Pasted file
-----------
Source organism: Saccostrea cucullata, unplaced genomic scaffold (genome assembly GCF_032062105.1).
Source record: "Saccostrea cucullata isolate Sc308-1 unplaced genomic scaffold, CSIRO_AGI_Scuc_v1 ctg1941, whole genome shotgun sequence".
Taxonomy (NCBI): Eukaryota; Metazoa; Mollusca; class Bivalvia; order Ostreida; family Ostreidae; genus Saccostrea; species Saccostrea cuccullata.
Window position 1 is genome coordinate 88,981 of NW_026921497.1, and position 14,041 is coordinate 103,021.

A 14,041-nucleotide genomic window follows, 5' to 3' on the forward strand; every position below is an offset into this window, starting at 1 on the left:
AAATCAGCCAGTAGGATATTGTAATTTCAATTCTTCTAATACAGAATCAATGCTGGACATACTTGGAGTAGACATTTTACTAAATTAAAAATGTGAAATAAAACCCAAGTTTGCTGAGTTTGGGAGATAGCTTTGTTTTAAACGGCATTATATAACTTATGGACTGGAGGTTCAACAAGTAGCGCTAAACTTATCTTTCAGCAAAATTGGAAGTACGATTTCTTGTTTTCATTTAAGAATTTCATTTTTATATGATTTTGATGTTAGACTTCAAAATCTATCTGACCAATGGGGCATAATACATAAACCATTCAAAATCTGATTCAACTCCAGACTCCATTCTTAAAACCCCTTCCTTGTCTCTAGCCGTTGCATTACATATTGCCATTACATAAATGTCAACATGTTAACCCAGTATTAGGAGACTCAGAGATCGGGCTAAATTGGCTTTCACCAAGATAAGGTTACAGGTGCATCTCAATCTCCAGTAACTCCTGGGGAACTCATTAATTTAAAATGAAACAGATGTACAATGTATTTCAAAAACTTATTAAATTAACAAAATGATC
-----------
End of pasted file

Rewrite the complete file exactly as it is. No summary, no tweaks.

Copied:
Source organism: Saccostrea cucullata, unplaced genomic scaffold (genome assembly GCF_032062105.1).
Source record: "Saccostrea cucullata isolate Sc308-1 unplaced genomic scaffold, CSIRO_AGI_Scuc_v1 ctg1941, whole genome shotgun sequence".
Taxonomy (NCBI): Eukaryota; Metazoa; Mollusca; class Bivalvia; order Ostreida; family Ostreidae; genus Saccostrea; species Saccostrea cuccullata.
Window position 1 is genome coordinate 88,981 of NW_026921497.1, and position 14,041 is coordinate 103,021.

A 14,041-nucleotide genomic window follows, 5' to 3' on the forward strand; every position below is an offset into this window, starting at 1 on the left:
AAATCAGCCAGTAGGATATTGTAATTTCAATTCTTCTAATACAGAATCAATGCTGGACATACTTGGAGTAGACATTTTACTAAATTAAAAATGTGAAATAAAACCCAAGTTTGCTGAGTTTGGGAGATAGCTTTGTTTTAAACGGCATTATATAACTTATGGACTGGAGGTTCAACAAGTAGCGCTAAACTTATCTTTCAGCAAAATTGGAAGTACGATTTCTTGTTTTCATTTAAGAATTTCATTTTTATATGATTTTGATGTTAGACTTCAAAATCTATCTGACCAATGGGGCATAATACATAAACCATTCAAAATCTGATTCAACTCCAGACTCCATTCTTAAAACCCCTTCCTTGTCTCTAGCCGTTGCATTACATATTGCCATTACATAAATGTCAACATGTTAACCCAGTATTAGGAGACTCAGAGATCGGGCTAAATTGGCTTTCACCAAGATAAGGTTACAGGTGCATCTCAATCTCCAGTAACTCCTGGGGAACTCATTAATTTAAAATGAAACAGATGTACAATGTATTTCAAAAACTTATTAAATTAACAAAATGATC